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Opinion | John Herdman isn’t certain he’ll coach Canada at FIFA World Cup 2026

DOHA, Qatar—It is a hell of a question, given everything: will John Herdman be Canada’s coach in 2026? The men’s program was a box of broken toys when he moved over from the women’s side, and maybe it’s easy to forget that now that they’re here, at the World Cup, playing one more match before going home. Maybe we forget.

But in advance of Canada’s final Group F matchup with Morocco, Herdman was asked the question: will you be Canada’s coach in 2026? And it was clear that he doesn’t know the answer.

“I will be tomorrow,” Herdman said. “I will be excited tomorrow. Absolutely. Absolutely. You know, 11 years of work in this country. You know I’ve been pioneering for a long period of time.

“And you’ll not find anyone as passionate as I am about this program or about these players or about the staff. You’ll not find anyone as passionate, who wants to take the country to that next level. And you’ll not meet anyone that’s experienced this moment with this team. So the learnings that I’ll take from this, (I’ll) take into the next one.

“In 2015 we finished sixth place in the women’s (World Cup); in 2016 we go (Canada’s first) back-to-back (Olympic) podiums in over a century. Three years later, they take a gold medal. We came to this World Cup, (Belgian bench coach) Thierry Henry told me this team played them off the park. I’ll take that because if that’s our foundation, we got a great four years ahead, and I can’t wait to get after it.”

He didn’t say he would definitely be the coach, though; he said he was excited to be the coach, and with one match still left here, what else could he say? Herdman was asked what came next for him, and he said, “Tomorrow.”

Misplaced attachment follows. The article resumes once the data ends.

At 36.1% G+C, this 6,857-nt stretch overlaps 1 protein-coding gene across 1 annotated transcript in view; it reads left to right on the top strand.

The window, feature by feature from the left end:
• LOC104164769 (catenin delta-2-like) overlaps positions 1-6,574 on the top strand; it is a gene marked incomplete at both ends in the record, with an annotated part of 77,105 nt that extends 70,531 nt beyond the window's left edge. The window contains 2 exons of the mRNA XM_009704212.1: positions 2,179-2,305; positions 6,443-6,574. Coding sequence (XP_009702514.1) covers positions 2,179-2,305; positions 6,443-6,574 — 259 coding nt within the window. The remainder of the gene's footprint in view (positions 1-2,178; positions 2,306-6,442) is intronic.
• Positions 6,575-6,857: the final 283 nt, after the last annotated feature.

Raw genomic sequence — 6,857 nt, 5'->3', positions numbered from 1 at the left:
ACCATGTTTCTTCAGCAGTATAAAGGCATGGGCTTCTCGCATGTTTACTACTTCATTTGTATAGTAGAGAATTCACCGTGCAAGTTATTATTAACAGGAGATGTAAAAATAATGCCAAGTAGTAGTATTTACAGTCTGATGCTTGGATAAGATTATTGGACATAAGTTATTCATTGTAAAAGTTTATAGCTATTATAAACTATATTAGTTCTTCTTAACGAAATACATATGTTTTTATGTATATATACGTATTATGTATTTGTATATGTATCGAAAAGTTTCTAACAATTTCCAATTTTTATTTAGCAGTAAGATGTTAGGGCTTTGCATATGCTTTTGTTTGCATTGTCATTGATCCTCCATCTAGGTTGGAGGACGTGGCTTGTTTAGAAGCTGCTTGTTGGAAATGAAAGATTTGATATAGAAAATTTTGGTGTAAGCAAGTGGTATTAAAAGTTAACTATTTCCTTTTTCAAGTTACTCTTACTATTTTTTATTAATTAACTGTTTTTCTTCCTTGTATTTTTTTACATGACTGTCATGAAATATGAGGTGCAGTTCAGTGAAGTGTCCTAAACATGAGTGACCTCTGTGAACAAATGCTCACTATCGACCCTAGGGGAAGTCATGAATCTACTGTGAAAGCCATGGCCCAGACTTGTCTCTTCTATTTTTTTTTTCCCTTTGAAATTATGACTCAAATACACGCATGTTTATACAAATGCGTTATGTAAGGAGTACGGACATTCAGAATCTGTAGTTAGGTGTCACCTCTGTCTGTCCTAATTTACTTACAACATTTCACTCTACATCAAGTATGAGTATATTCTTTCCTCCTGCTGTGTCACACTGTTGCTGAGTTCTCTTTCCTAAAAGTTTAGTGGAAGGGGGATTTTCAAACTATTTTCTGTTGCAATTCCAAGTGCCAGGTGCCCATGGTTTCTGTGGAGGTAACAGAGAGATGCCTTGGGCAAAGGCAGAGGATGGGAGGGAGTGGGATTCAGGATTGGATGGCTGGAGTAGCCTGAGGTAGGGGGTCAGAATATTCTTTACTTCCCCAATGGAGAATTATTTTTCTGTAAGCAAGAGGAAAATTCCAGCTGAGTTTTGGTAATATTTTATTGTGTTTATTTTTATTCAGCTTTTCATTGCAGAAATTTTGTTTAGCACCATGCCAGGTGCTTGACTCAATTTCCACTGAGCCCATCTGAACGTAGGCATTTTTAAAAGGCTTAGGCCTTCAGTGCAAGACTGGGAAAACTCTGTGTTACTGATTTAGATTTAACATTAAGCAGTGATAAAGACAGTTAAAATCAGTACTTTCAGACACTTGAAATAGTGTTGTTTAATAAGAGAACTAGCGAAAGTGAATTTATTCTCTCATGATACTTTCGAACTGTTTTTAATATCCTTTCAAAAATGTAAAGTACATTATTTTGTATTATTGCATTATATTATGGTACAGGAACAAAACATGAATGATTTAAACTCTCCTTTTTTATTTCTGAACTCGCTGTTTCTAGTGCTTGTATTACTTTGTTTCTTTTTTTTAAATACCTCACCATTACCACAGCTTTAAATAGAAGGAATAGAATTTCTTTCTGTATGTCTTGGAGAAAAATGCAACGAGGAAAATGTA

“I’ve tried to stay in this moment the whole time. I’ve worked all my life to get here … You know, I’ve done 11 years in this country. 11 great years. What a great time. Love the country. Love the people. And excited for 2026.”

His players seem onside. Steven Vitória, sitting to Herdman’s left, offered an unsolicited outpouring of support which included the words, “I don’t want to hear any questions about our coach, about our future.”

“From the first day he came he said we’re gonna make it to the World Cup, you know?” said veteran goalkeeper Milan Borjan after the Croatia match. “And he made us believe. We believed it. You know, he’s amazing coach, amazing therapist, amazing brother, amazing father, amazing friend. He’s everything to us, you know? I’ve been with him for four years, and I feel like I’ve been with that guy for a lifetime.

“And he’s just amazing. He brings so much confidence, so much positive energy, which is unbelievable. I’ve been with the program for 12 years. I don’t think we had the coach with that much energy and positivity … it’s unbelievable: he brings the best out of us.”

So why the question? It’s possible Herdman gets tabbed for a job in England, though he has never offered a public desire to go back: he likes, as he says, to pioneer. But it could happen. And this is Canada Soccer, a tepid pot of incompetence, and what might they do?